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I just signed onto this group, so I thought I'd jump in with a question that's been bugging me for about ten years. This knife is easily identifiable as a Chas Clements, and it's age is sometime before February 28, 1905, since that date is engraved on it. That said, I've asked many old timers and local collectors, and some of the doodads on this beast ( all half a pound of it ) have baffled them as much as they've baffled me. Tool #2 may be a can opener, #4 appears to be some sort of reaming/leather boring tool ???, but the robust hook #3 (square stock), and the strange rotating thingy (#1) are anyone's guess. For some scale reference the closed knife is 12.5 cm ( about 5 inches) in length.
My suspicion is the knife is somehow trade or specific hobby related, but I'd love some input. Thanks.

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I have seen knives like that called horseman's knives or something similar .

Rick-This is  a horseman's knife or sometimes called a sportsman's knife.

#1-Shotgun shell extractor-It rotated to accomodate 2 different guage shot shells

#2 -British oval style can opener

#3-Hoof pick

#4-Leather punch/reamer

BTW, you didn't ask, but the 2 large screws in the handle are actually harness mending bolts for emergency repairs.

I concur!  Right on the money John!  Now, if the hoof pick has a file on the back of it, so its exposed when closed, it does act as a file of course, but that is also sometimes called a "strikefire".  Can you guess why?

Love those knives.  I'll need to post my old Henckels....

WOW, good work John and yes Bryan W, we would love to see yours also

Thanks everyone for your input. This is one of my favorite knives, and is in far better shape than the picture indicates. Sadly, it met with some flooding aftermath about five years ago, and up until then it had no discoloration whatsoever. I suspect  it was used very sparingly in the past, as the spring action is brutally stiff. When I got this knife, it was still in what I assume was it's original leather snap-pouch.



Rick McConnell said:

For use with a flint I assume  (for fire starting), although a smooth piece of high carbon steel actually works better with natural flint than a file does, as the file serrations tend to chip the flint. P.S. The file would work well with ferrocerium "modern flint", as the type which is found in lighters, where the spark is produced by the flint rather than by a metal shaving.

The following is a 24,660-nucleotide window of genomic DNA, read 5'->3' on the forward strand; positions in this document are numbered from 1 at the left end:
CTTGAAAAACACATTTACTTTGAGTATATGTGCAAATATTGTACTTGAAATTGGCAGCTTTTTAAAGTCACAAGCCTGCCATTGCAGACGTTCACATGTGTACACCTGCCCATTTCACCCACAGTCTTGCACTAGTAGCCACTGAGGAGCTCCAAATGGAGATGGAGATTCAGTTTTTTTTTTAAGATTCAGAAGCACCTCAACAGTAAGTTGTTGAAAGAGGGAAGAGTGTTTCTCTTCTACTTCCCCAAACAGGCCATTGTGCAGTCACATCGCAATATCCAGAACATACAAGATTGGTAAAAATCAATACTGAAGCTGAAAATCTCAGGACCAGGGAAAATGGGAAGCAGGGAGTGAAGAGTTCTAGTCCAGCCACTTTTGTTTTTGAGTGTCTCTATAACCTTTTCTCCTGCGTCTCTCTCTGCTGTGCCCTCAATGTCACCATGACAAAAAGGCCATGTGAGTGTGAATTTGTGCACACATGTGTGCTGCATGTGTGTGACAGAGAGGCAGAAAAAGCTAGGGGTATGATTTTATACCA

Bryan W said:

I concur!  Right on the money John!  Now, if the hoof pick has a file on the back of it, so its exposed when closed, it does act as a file of course, but that is also sometimes called a "strikefire".  Can you guess why?

Love those knives.  I'll need to post my old Henckels....

I'm also new to this site, and I've got a question about your knife:

How do you use the #2 blade (old-style can opener)? 

I can think of two different ways to use it, but I'd like to know the standard way.

Thanks.

I remember using that old style can opener Kevin. It was bashed into the can the sharp side pointing up and then sort of levered along cutting the tin up from underneath. I also remember that it made a horrible rough jagged mess of the tin, though maybe I was doing it wrong!

I believe , John .. you used it in the only way it can be used. Granted .. I've only used one when investigating just how in the H311 they were supposed to work. I came to the conclusion that that was both the most effective & about the only effective way to use one. While quite functional .. they do make a dangerous mess out of both the tin lid & the remnants left in the can. One was @ risk attempting to spoon the contents out of a deep can as a result. I found a P38 more efficient & substantially safer.

3 looks like a hoof pick. 4 might be an awl. Could be a farrier's knife. 1 might have something to do with caring for horse hoofs.

But then I'm not sure why the knife has a button hook. The swivel thing might be some type of gauge. Are both sides the same width? Is it sharp?

Hi Tobias

Three is a hoof pick, four would be an awl, one is for pulling out shotgun shells, two different gauges.  Roll up on the posts and you'll see the previous comments.  The button hook is correct also.  Definitely a sportsmans or horsemans knife.  Very nice piece and you were right on the money!

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